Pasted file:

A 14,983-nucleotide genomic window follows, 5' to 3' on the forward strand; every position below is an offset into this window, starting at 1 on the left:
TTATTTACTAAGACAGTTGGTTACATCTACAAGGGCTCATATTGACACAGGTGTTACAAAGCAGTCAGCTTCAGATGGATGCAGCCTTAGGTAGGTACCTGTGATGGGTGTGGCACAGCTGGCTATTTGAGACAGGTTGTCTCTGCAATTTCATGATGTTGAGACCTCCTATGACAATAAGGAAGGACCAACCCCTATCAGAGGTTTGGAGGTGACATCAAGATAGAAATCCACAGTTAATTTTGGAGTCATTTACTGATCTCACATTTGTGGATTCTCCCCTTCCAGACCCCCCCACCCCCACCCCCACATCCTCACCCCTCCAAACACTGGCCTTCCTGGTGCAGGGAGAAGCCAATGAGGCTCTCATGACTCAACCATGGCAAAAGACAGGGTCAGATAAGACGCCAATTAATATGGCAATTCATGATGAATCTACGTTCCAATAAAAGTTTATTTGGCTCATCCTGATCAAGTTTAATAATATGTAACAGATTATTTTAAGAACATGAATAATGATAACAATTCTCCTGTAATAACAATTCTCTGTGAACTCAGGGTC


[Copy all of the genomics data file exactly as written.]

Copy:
A 14,983-nucleotide genomic window follows, 5' to 3' on the forward strand; every position below is an offset into this window, starting at 1 on the left:
TTATTTACTAAGACAGTTGGTTACATCTACAAGGGCTCATATTGACACAGGTGTTACAAAGCAGTCAGCTTCAGATGGATGCAGCCTTAGGTAGGTACCTGTGATGGGTGTGGCACAGCTGGCTATTTGAGACAGGTTGTCTCTGCAATTTCATGATGTTGAGACCTCCTATGACAATAAGGAAGGACCAACCCCTATCAGAGGTTTGGAGGTGACATCAAGATAGAAATCCACAGTTAATTTTGGAGTCATTTACTGATCTCACATTTGTGGATTCTCCCCTTCCAGACCCCCCCACCCCCACCCCCACATCCTCACCCCTCCAAACACTGGCCTTCCTGGTGCAGGGAGAAGCCAATGAGGCTCTCATGACTCAACCATGGCAAAAGACAGGGTCAGATAAGACGCCAATTAATATGGCAATTCATGATGAATCTACGTTCCAATAAAAGTTTATTTGGCTCATCCTGATCAAGTTTAATAATATGTAACAGATTATTTTAAGAACATGAATAATGATAACAATTCTCCTGTAATAACAATTCTCTGTGAACTCAGGGTC